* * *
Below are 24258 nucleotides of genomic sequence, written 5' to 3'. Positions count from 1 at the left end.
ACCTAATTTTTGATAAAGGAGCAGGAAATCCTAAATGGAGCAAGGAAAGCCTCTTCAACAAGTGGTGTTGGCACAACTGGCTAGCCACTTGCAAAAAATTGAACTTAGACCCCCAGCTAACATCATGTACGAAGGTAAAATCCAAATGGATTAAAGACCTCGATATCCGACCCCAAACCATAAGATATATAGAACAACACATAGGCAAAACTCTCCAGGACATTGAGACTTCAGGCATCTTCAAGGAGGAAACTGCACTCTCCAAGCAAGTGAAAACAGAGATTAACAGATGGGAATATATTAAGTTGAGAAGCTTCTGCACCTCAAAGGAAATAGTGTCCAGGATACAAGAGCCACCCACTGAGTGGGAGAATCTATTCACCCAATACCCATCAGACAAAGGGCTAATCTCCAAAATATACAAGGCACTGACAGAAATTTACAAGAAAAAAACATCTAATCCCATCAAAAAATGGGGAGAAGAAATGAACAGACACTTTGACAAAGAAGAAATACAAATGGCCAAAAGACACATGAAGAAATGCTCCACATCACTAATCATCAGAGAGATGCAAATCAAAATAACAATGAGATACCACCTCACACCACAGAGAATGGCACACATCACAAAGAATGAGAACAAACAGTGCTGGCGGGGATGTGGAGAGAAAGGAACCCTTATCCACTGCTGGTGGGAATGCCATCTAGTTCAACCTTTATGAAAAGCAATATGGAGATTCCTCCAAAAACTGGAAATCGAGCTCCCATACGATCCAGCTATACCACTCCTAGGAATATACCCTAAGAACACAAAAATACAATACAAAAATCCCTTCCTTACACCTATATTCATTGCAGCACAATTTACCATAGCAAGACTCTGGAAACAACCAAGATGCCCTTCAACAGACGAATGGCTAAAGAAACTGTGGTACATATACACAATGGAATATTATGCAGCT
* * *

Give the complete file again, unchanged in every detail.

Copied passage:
Below are 24258 nucleotides of genomic sequence, written 5' to 3'. Positions count from 1 at the left end.
ACCTAATTTTTGATAAAGGAGCAGGAAATCCTAAATGGAGCAAGGAAAGCCTCTTCAACAAGTGGTGTTGGCACAACTGGCTAGCCACTTGCAAAAAATTGAACTTAGACCCCCAGCTAACATCATGTACGAAGGTAAAATCCAAATGGATTAAAGACCTCGATATCCGACCCCAAACCATAAGATATATAGAACAACACATAGGCAAAACTCTCCAGGACATTGAGACTTCAGGCATCTTCAAGGAGGAAACTGCACTCTCCAAGCAAGTGAAAACAGAGATTAACAGATGGGAATATATTAAGTTGAGAAGCTTCTGCACCTCAAAGGAAATAGTGTCCAGGATACAAGAGCCACCCACTGAGTGGGAGAATCTATTCACCCAATACCCATCAGACAAAGGGCTAATCTCCAAAATATACAAGGCACTGACAGAAATTTACAAGAAAAAAACATCTAATCCCATCAAAAAATGGGGAGAAGAAATGAACAGACACTTTGACAAAGAAGAAATACAAATGGCCAAAAGACACATGAAGAAATGCTCCACATCACTAATCATCAGAGAGATGCAAATCAAAATAACAATGAGATACCACCTCACACCACAGAGAATGGCACACATCACAAAGAATGAGAACAAACAGTGCTGGCGGGGATGTGGAGAGAAAGGAACCCTTATCCACTGCTGGTGGGAATGCCATCTAGTTCAACCTTTATGAAAAGCAATATGGAGATTCCTCCAAAAACTGGAAATCGAGCTCCCATACGATCCAGCTATACCACTCCTAGGAATATACCCTAAGAACACAAAAATACAATACAAAAATCCCTTCCTTACACCTATATTCATTGCAGCACAATTTACCATAGCAAGACTCTGGAAACAACCAAGATGCCCTTCAACAGACGAATGGCTAAAGAAACTGTGGTACATATACACAATGGAATATTATGCAGCT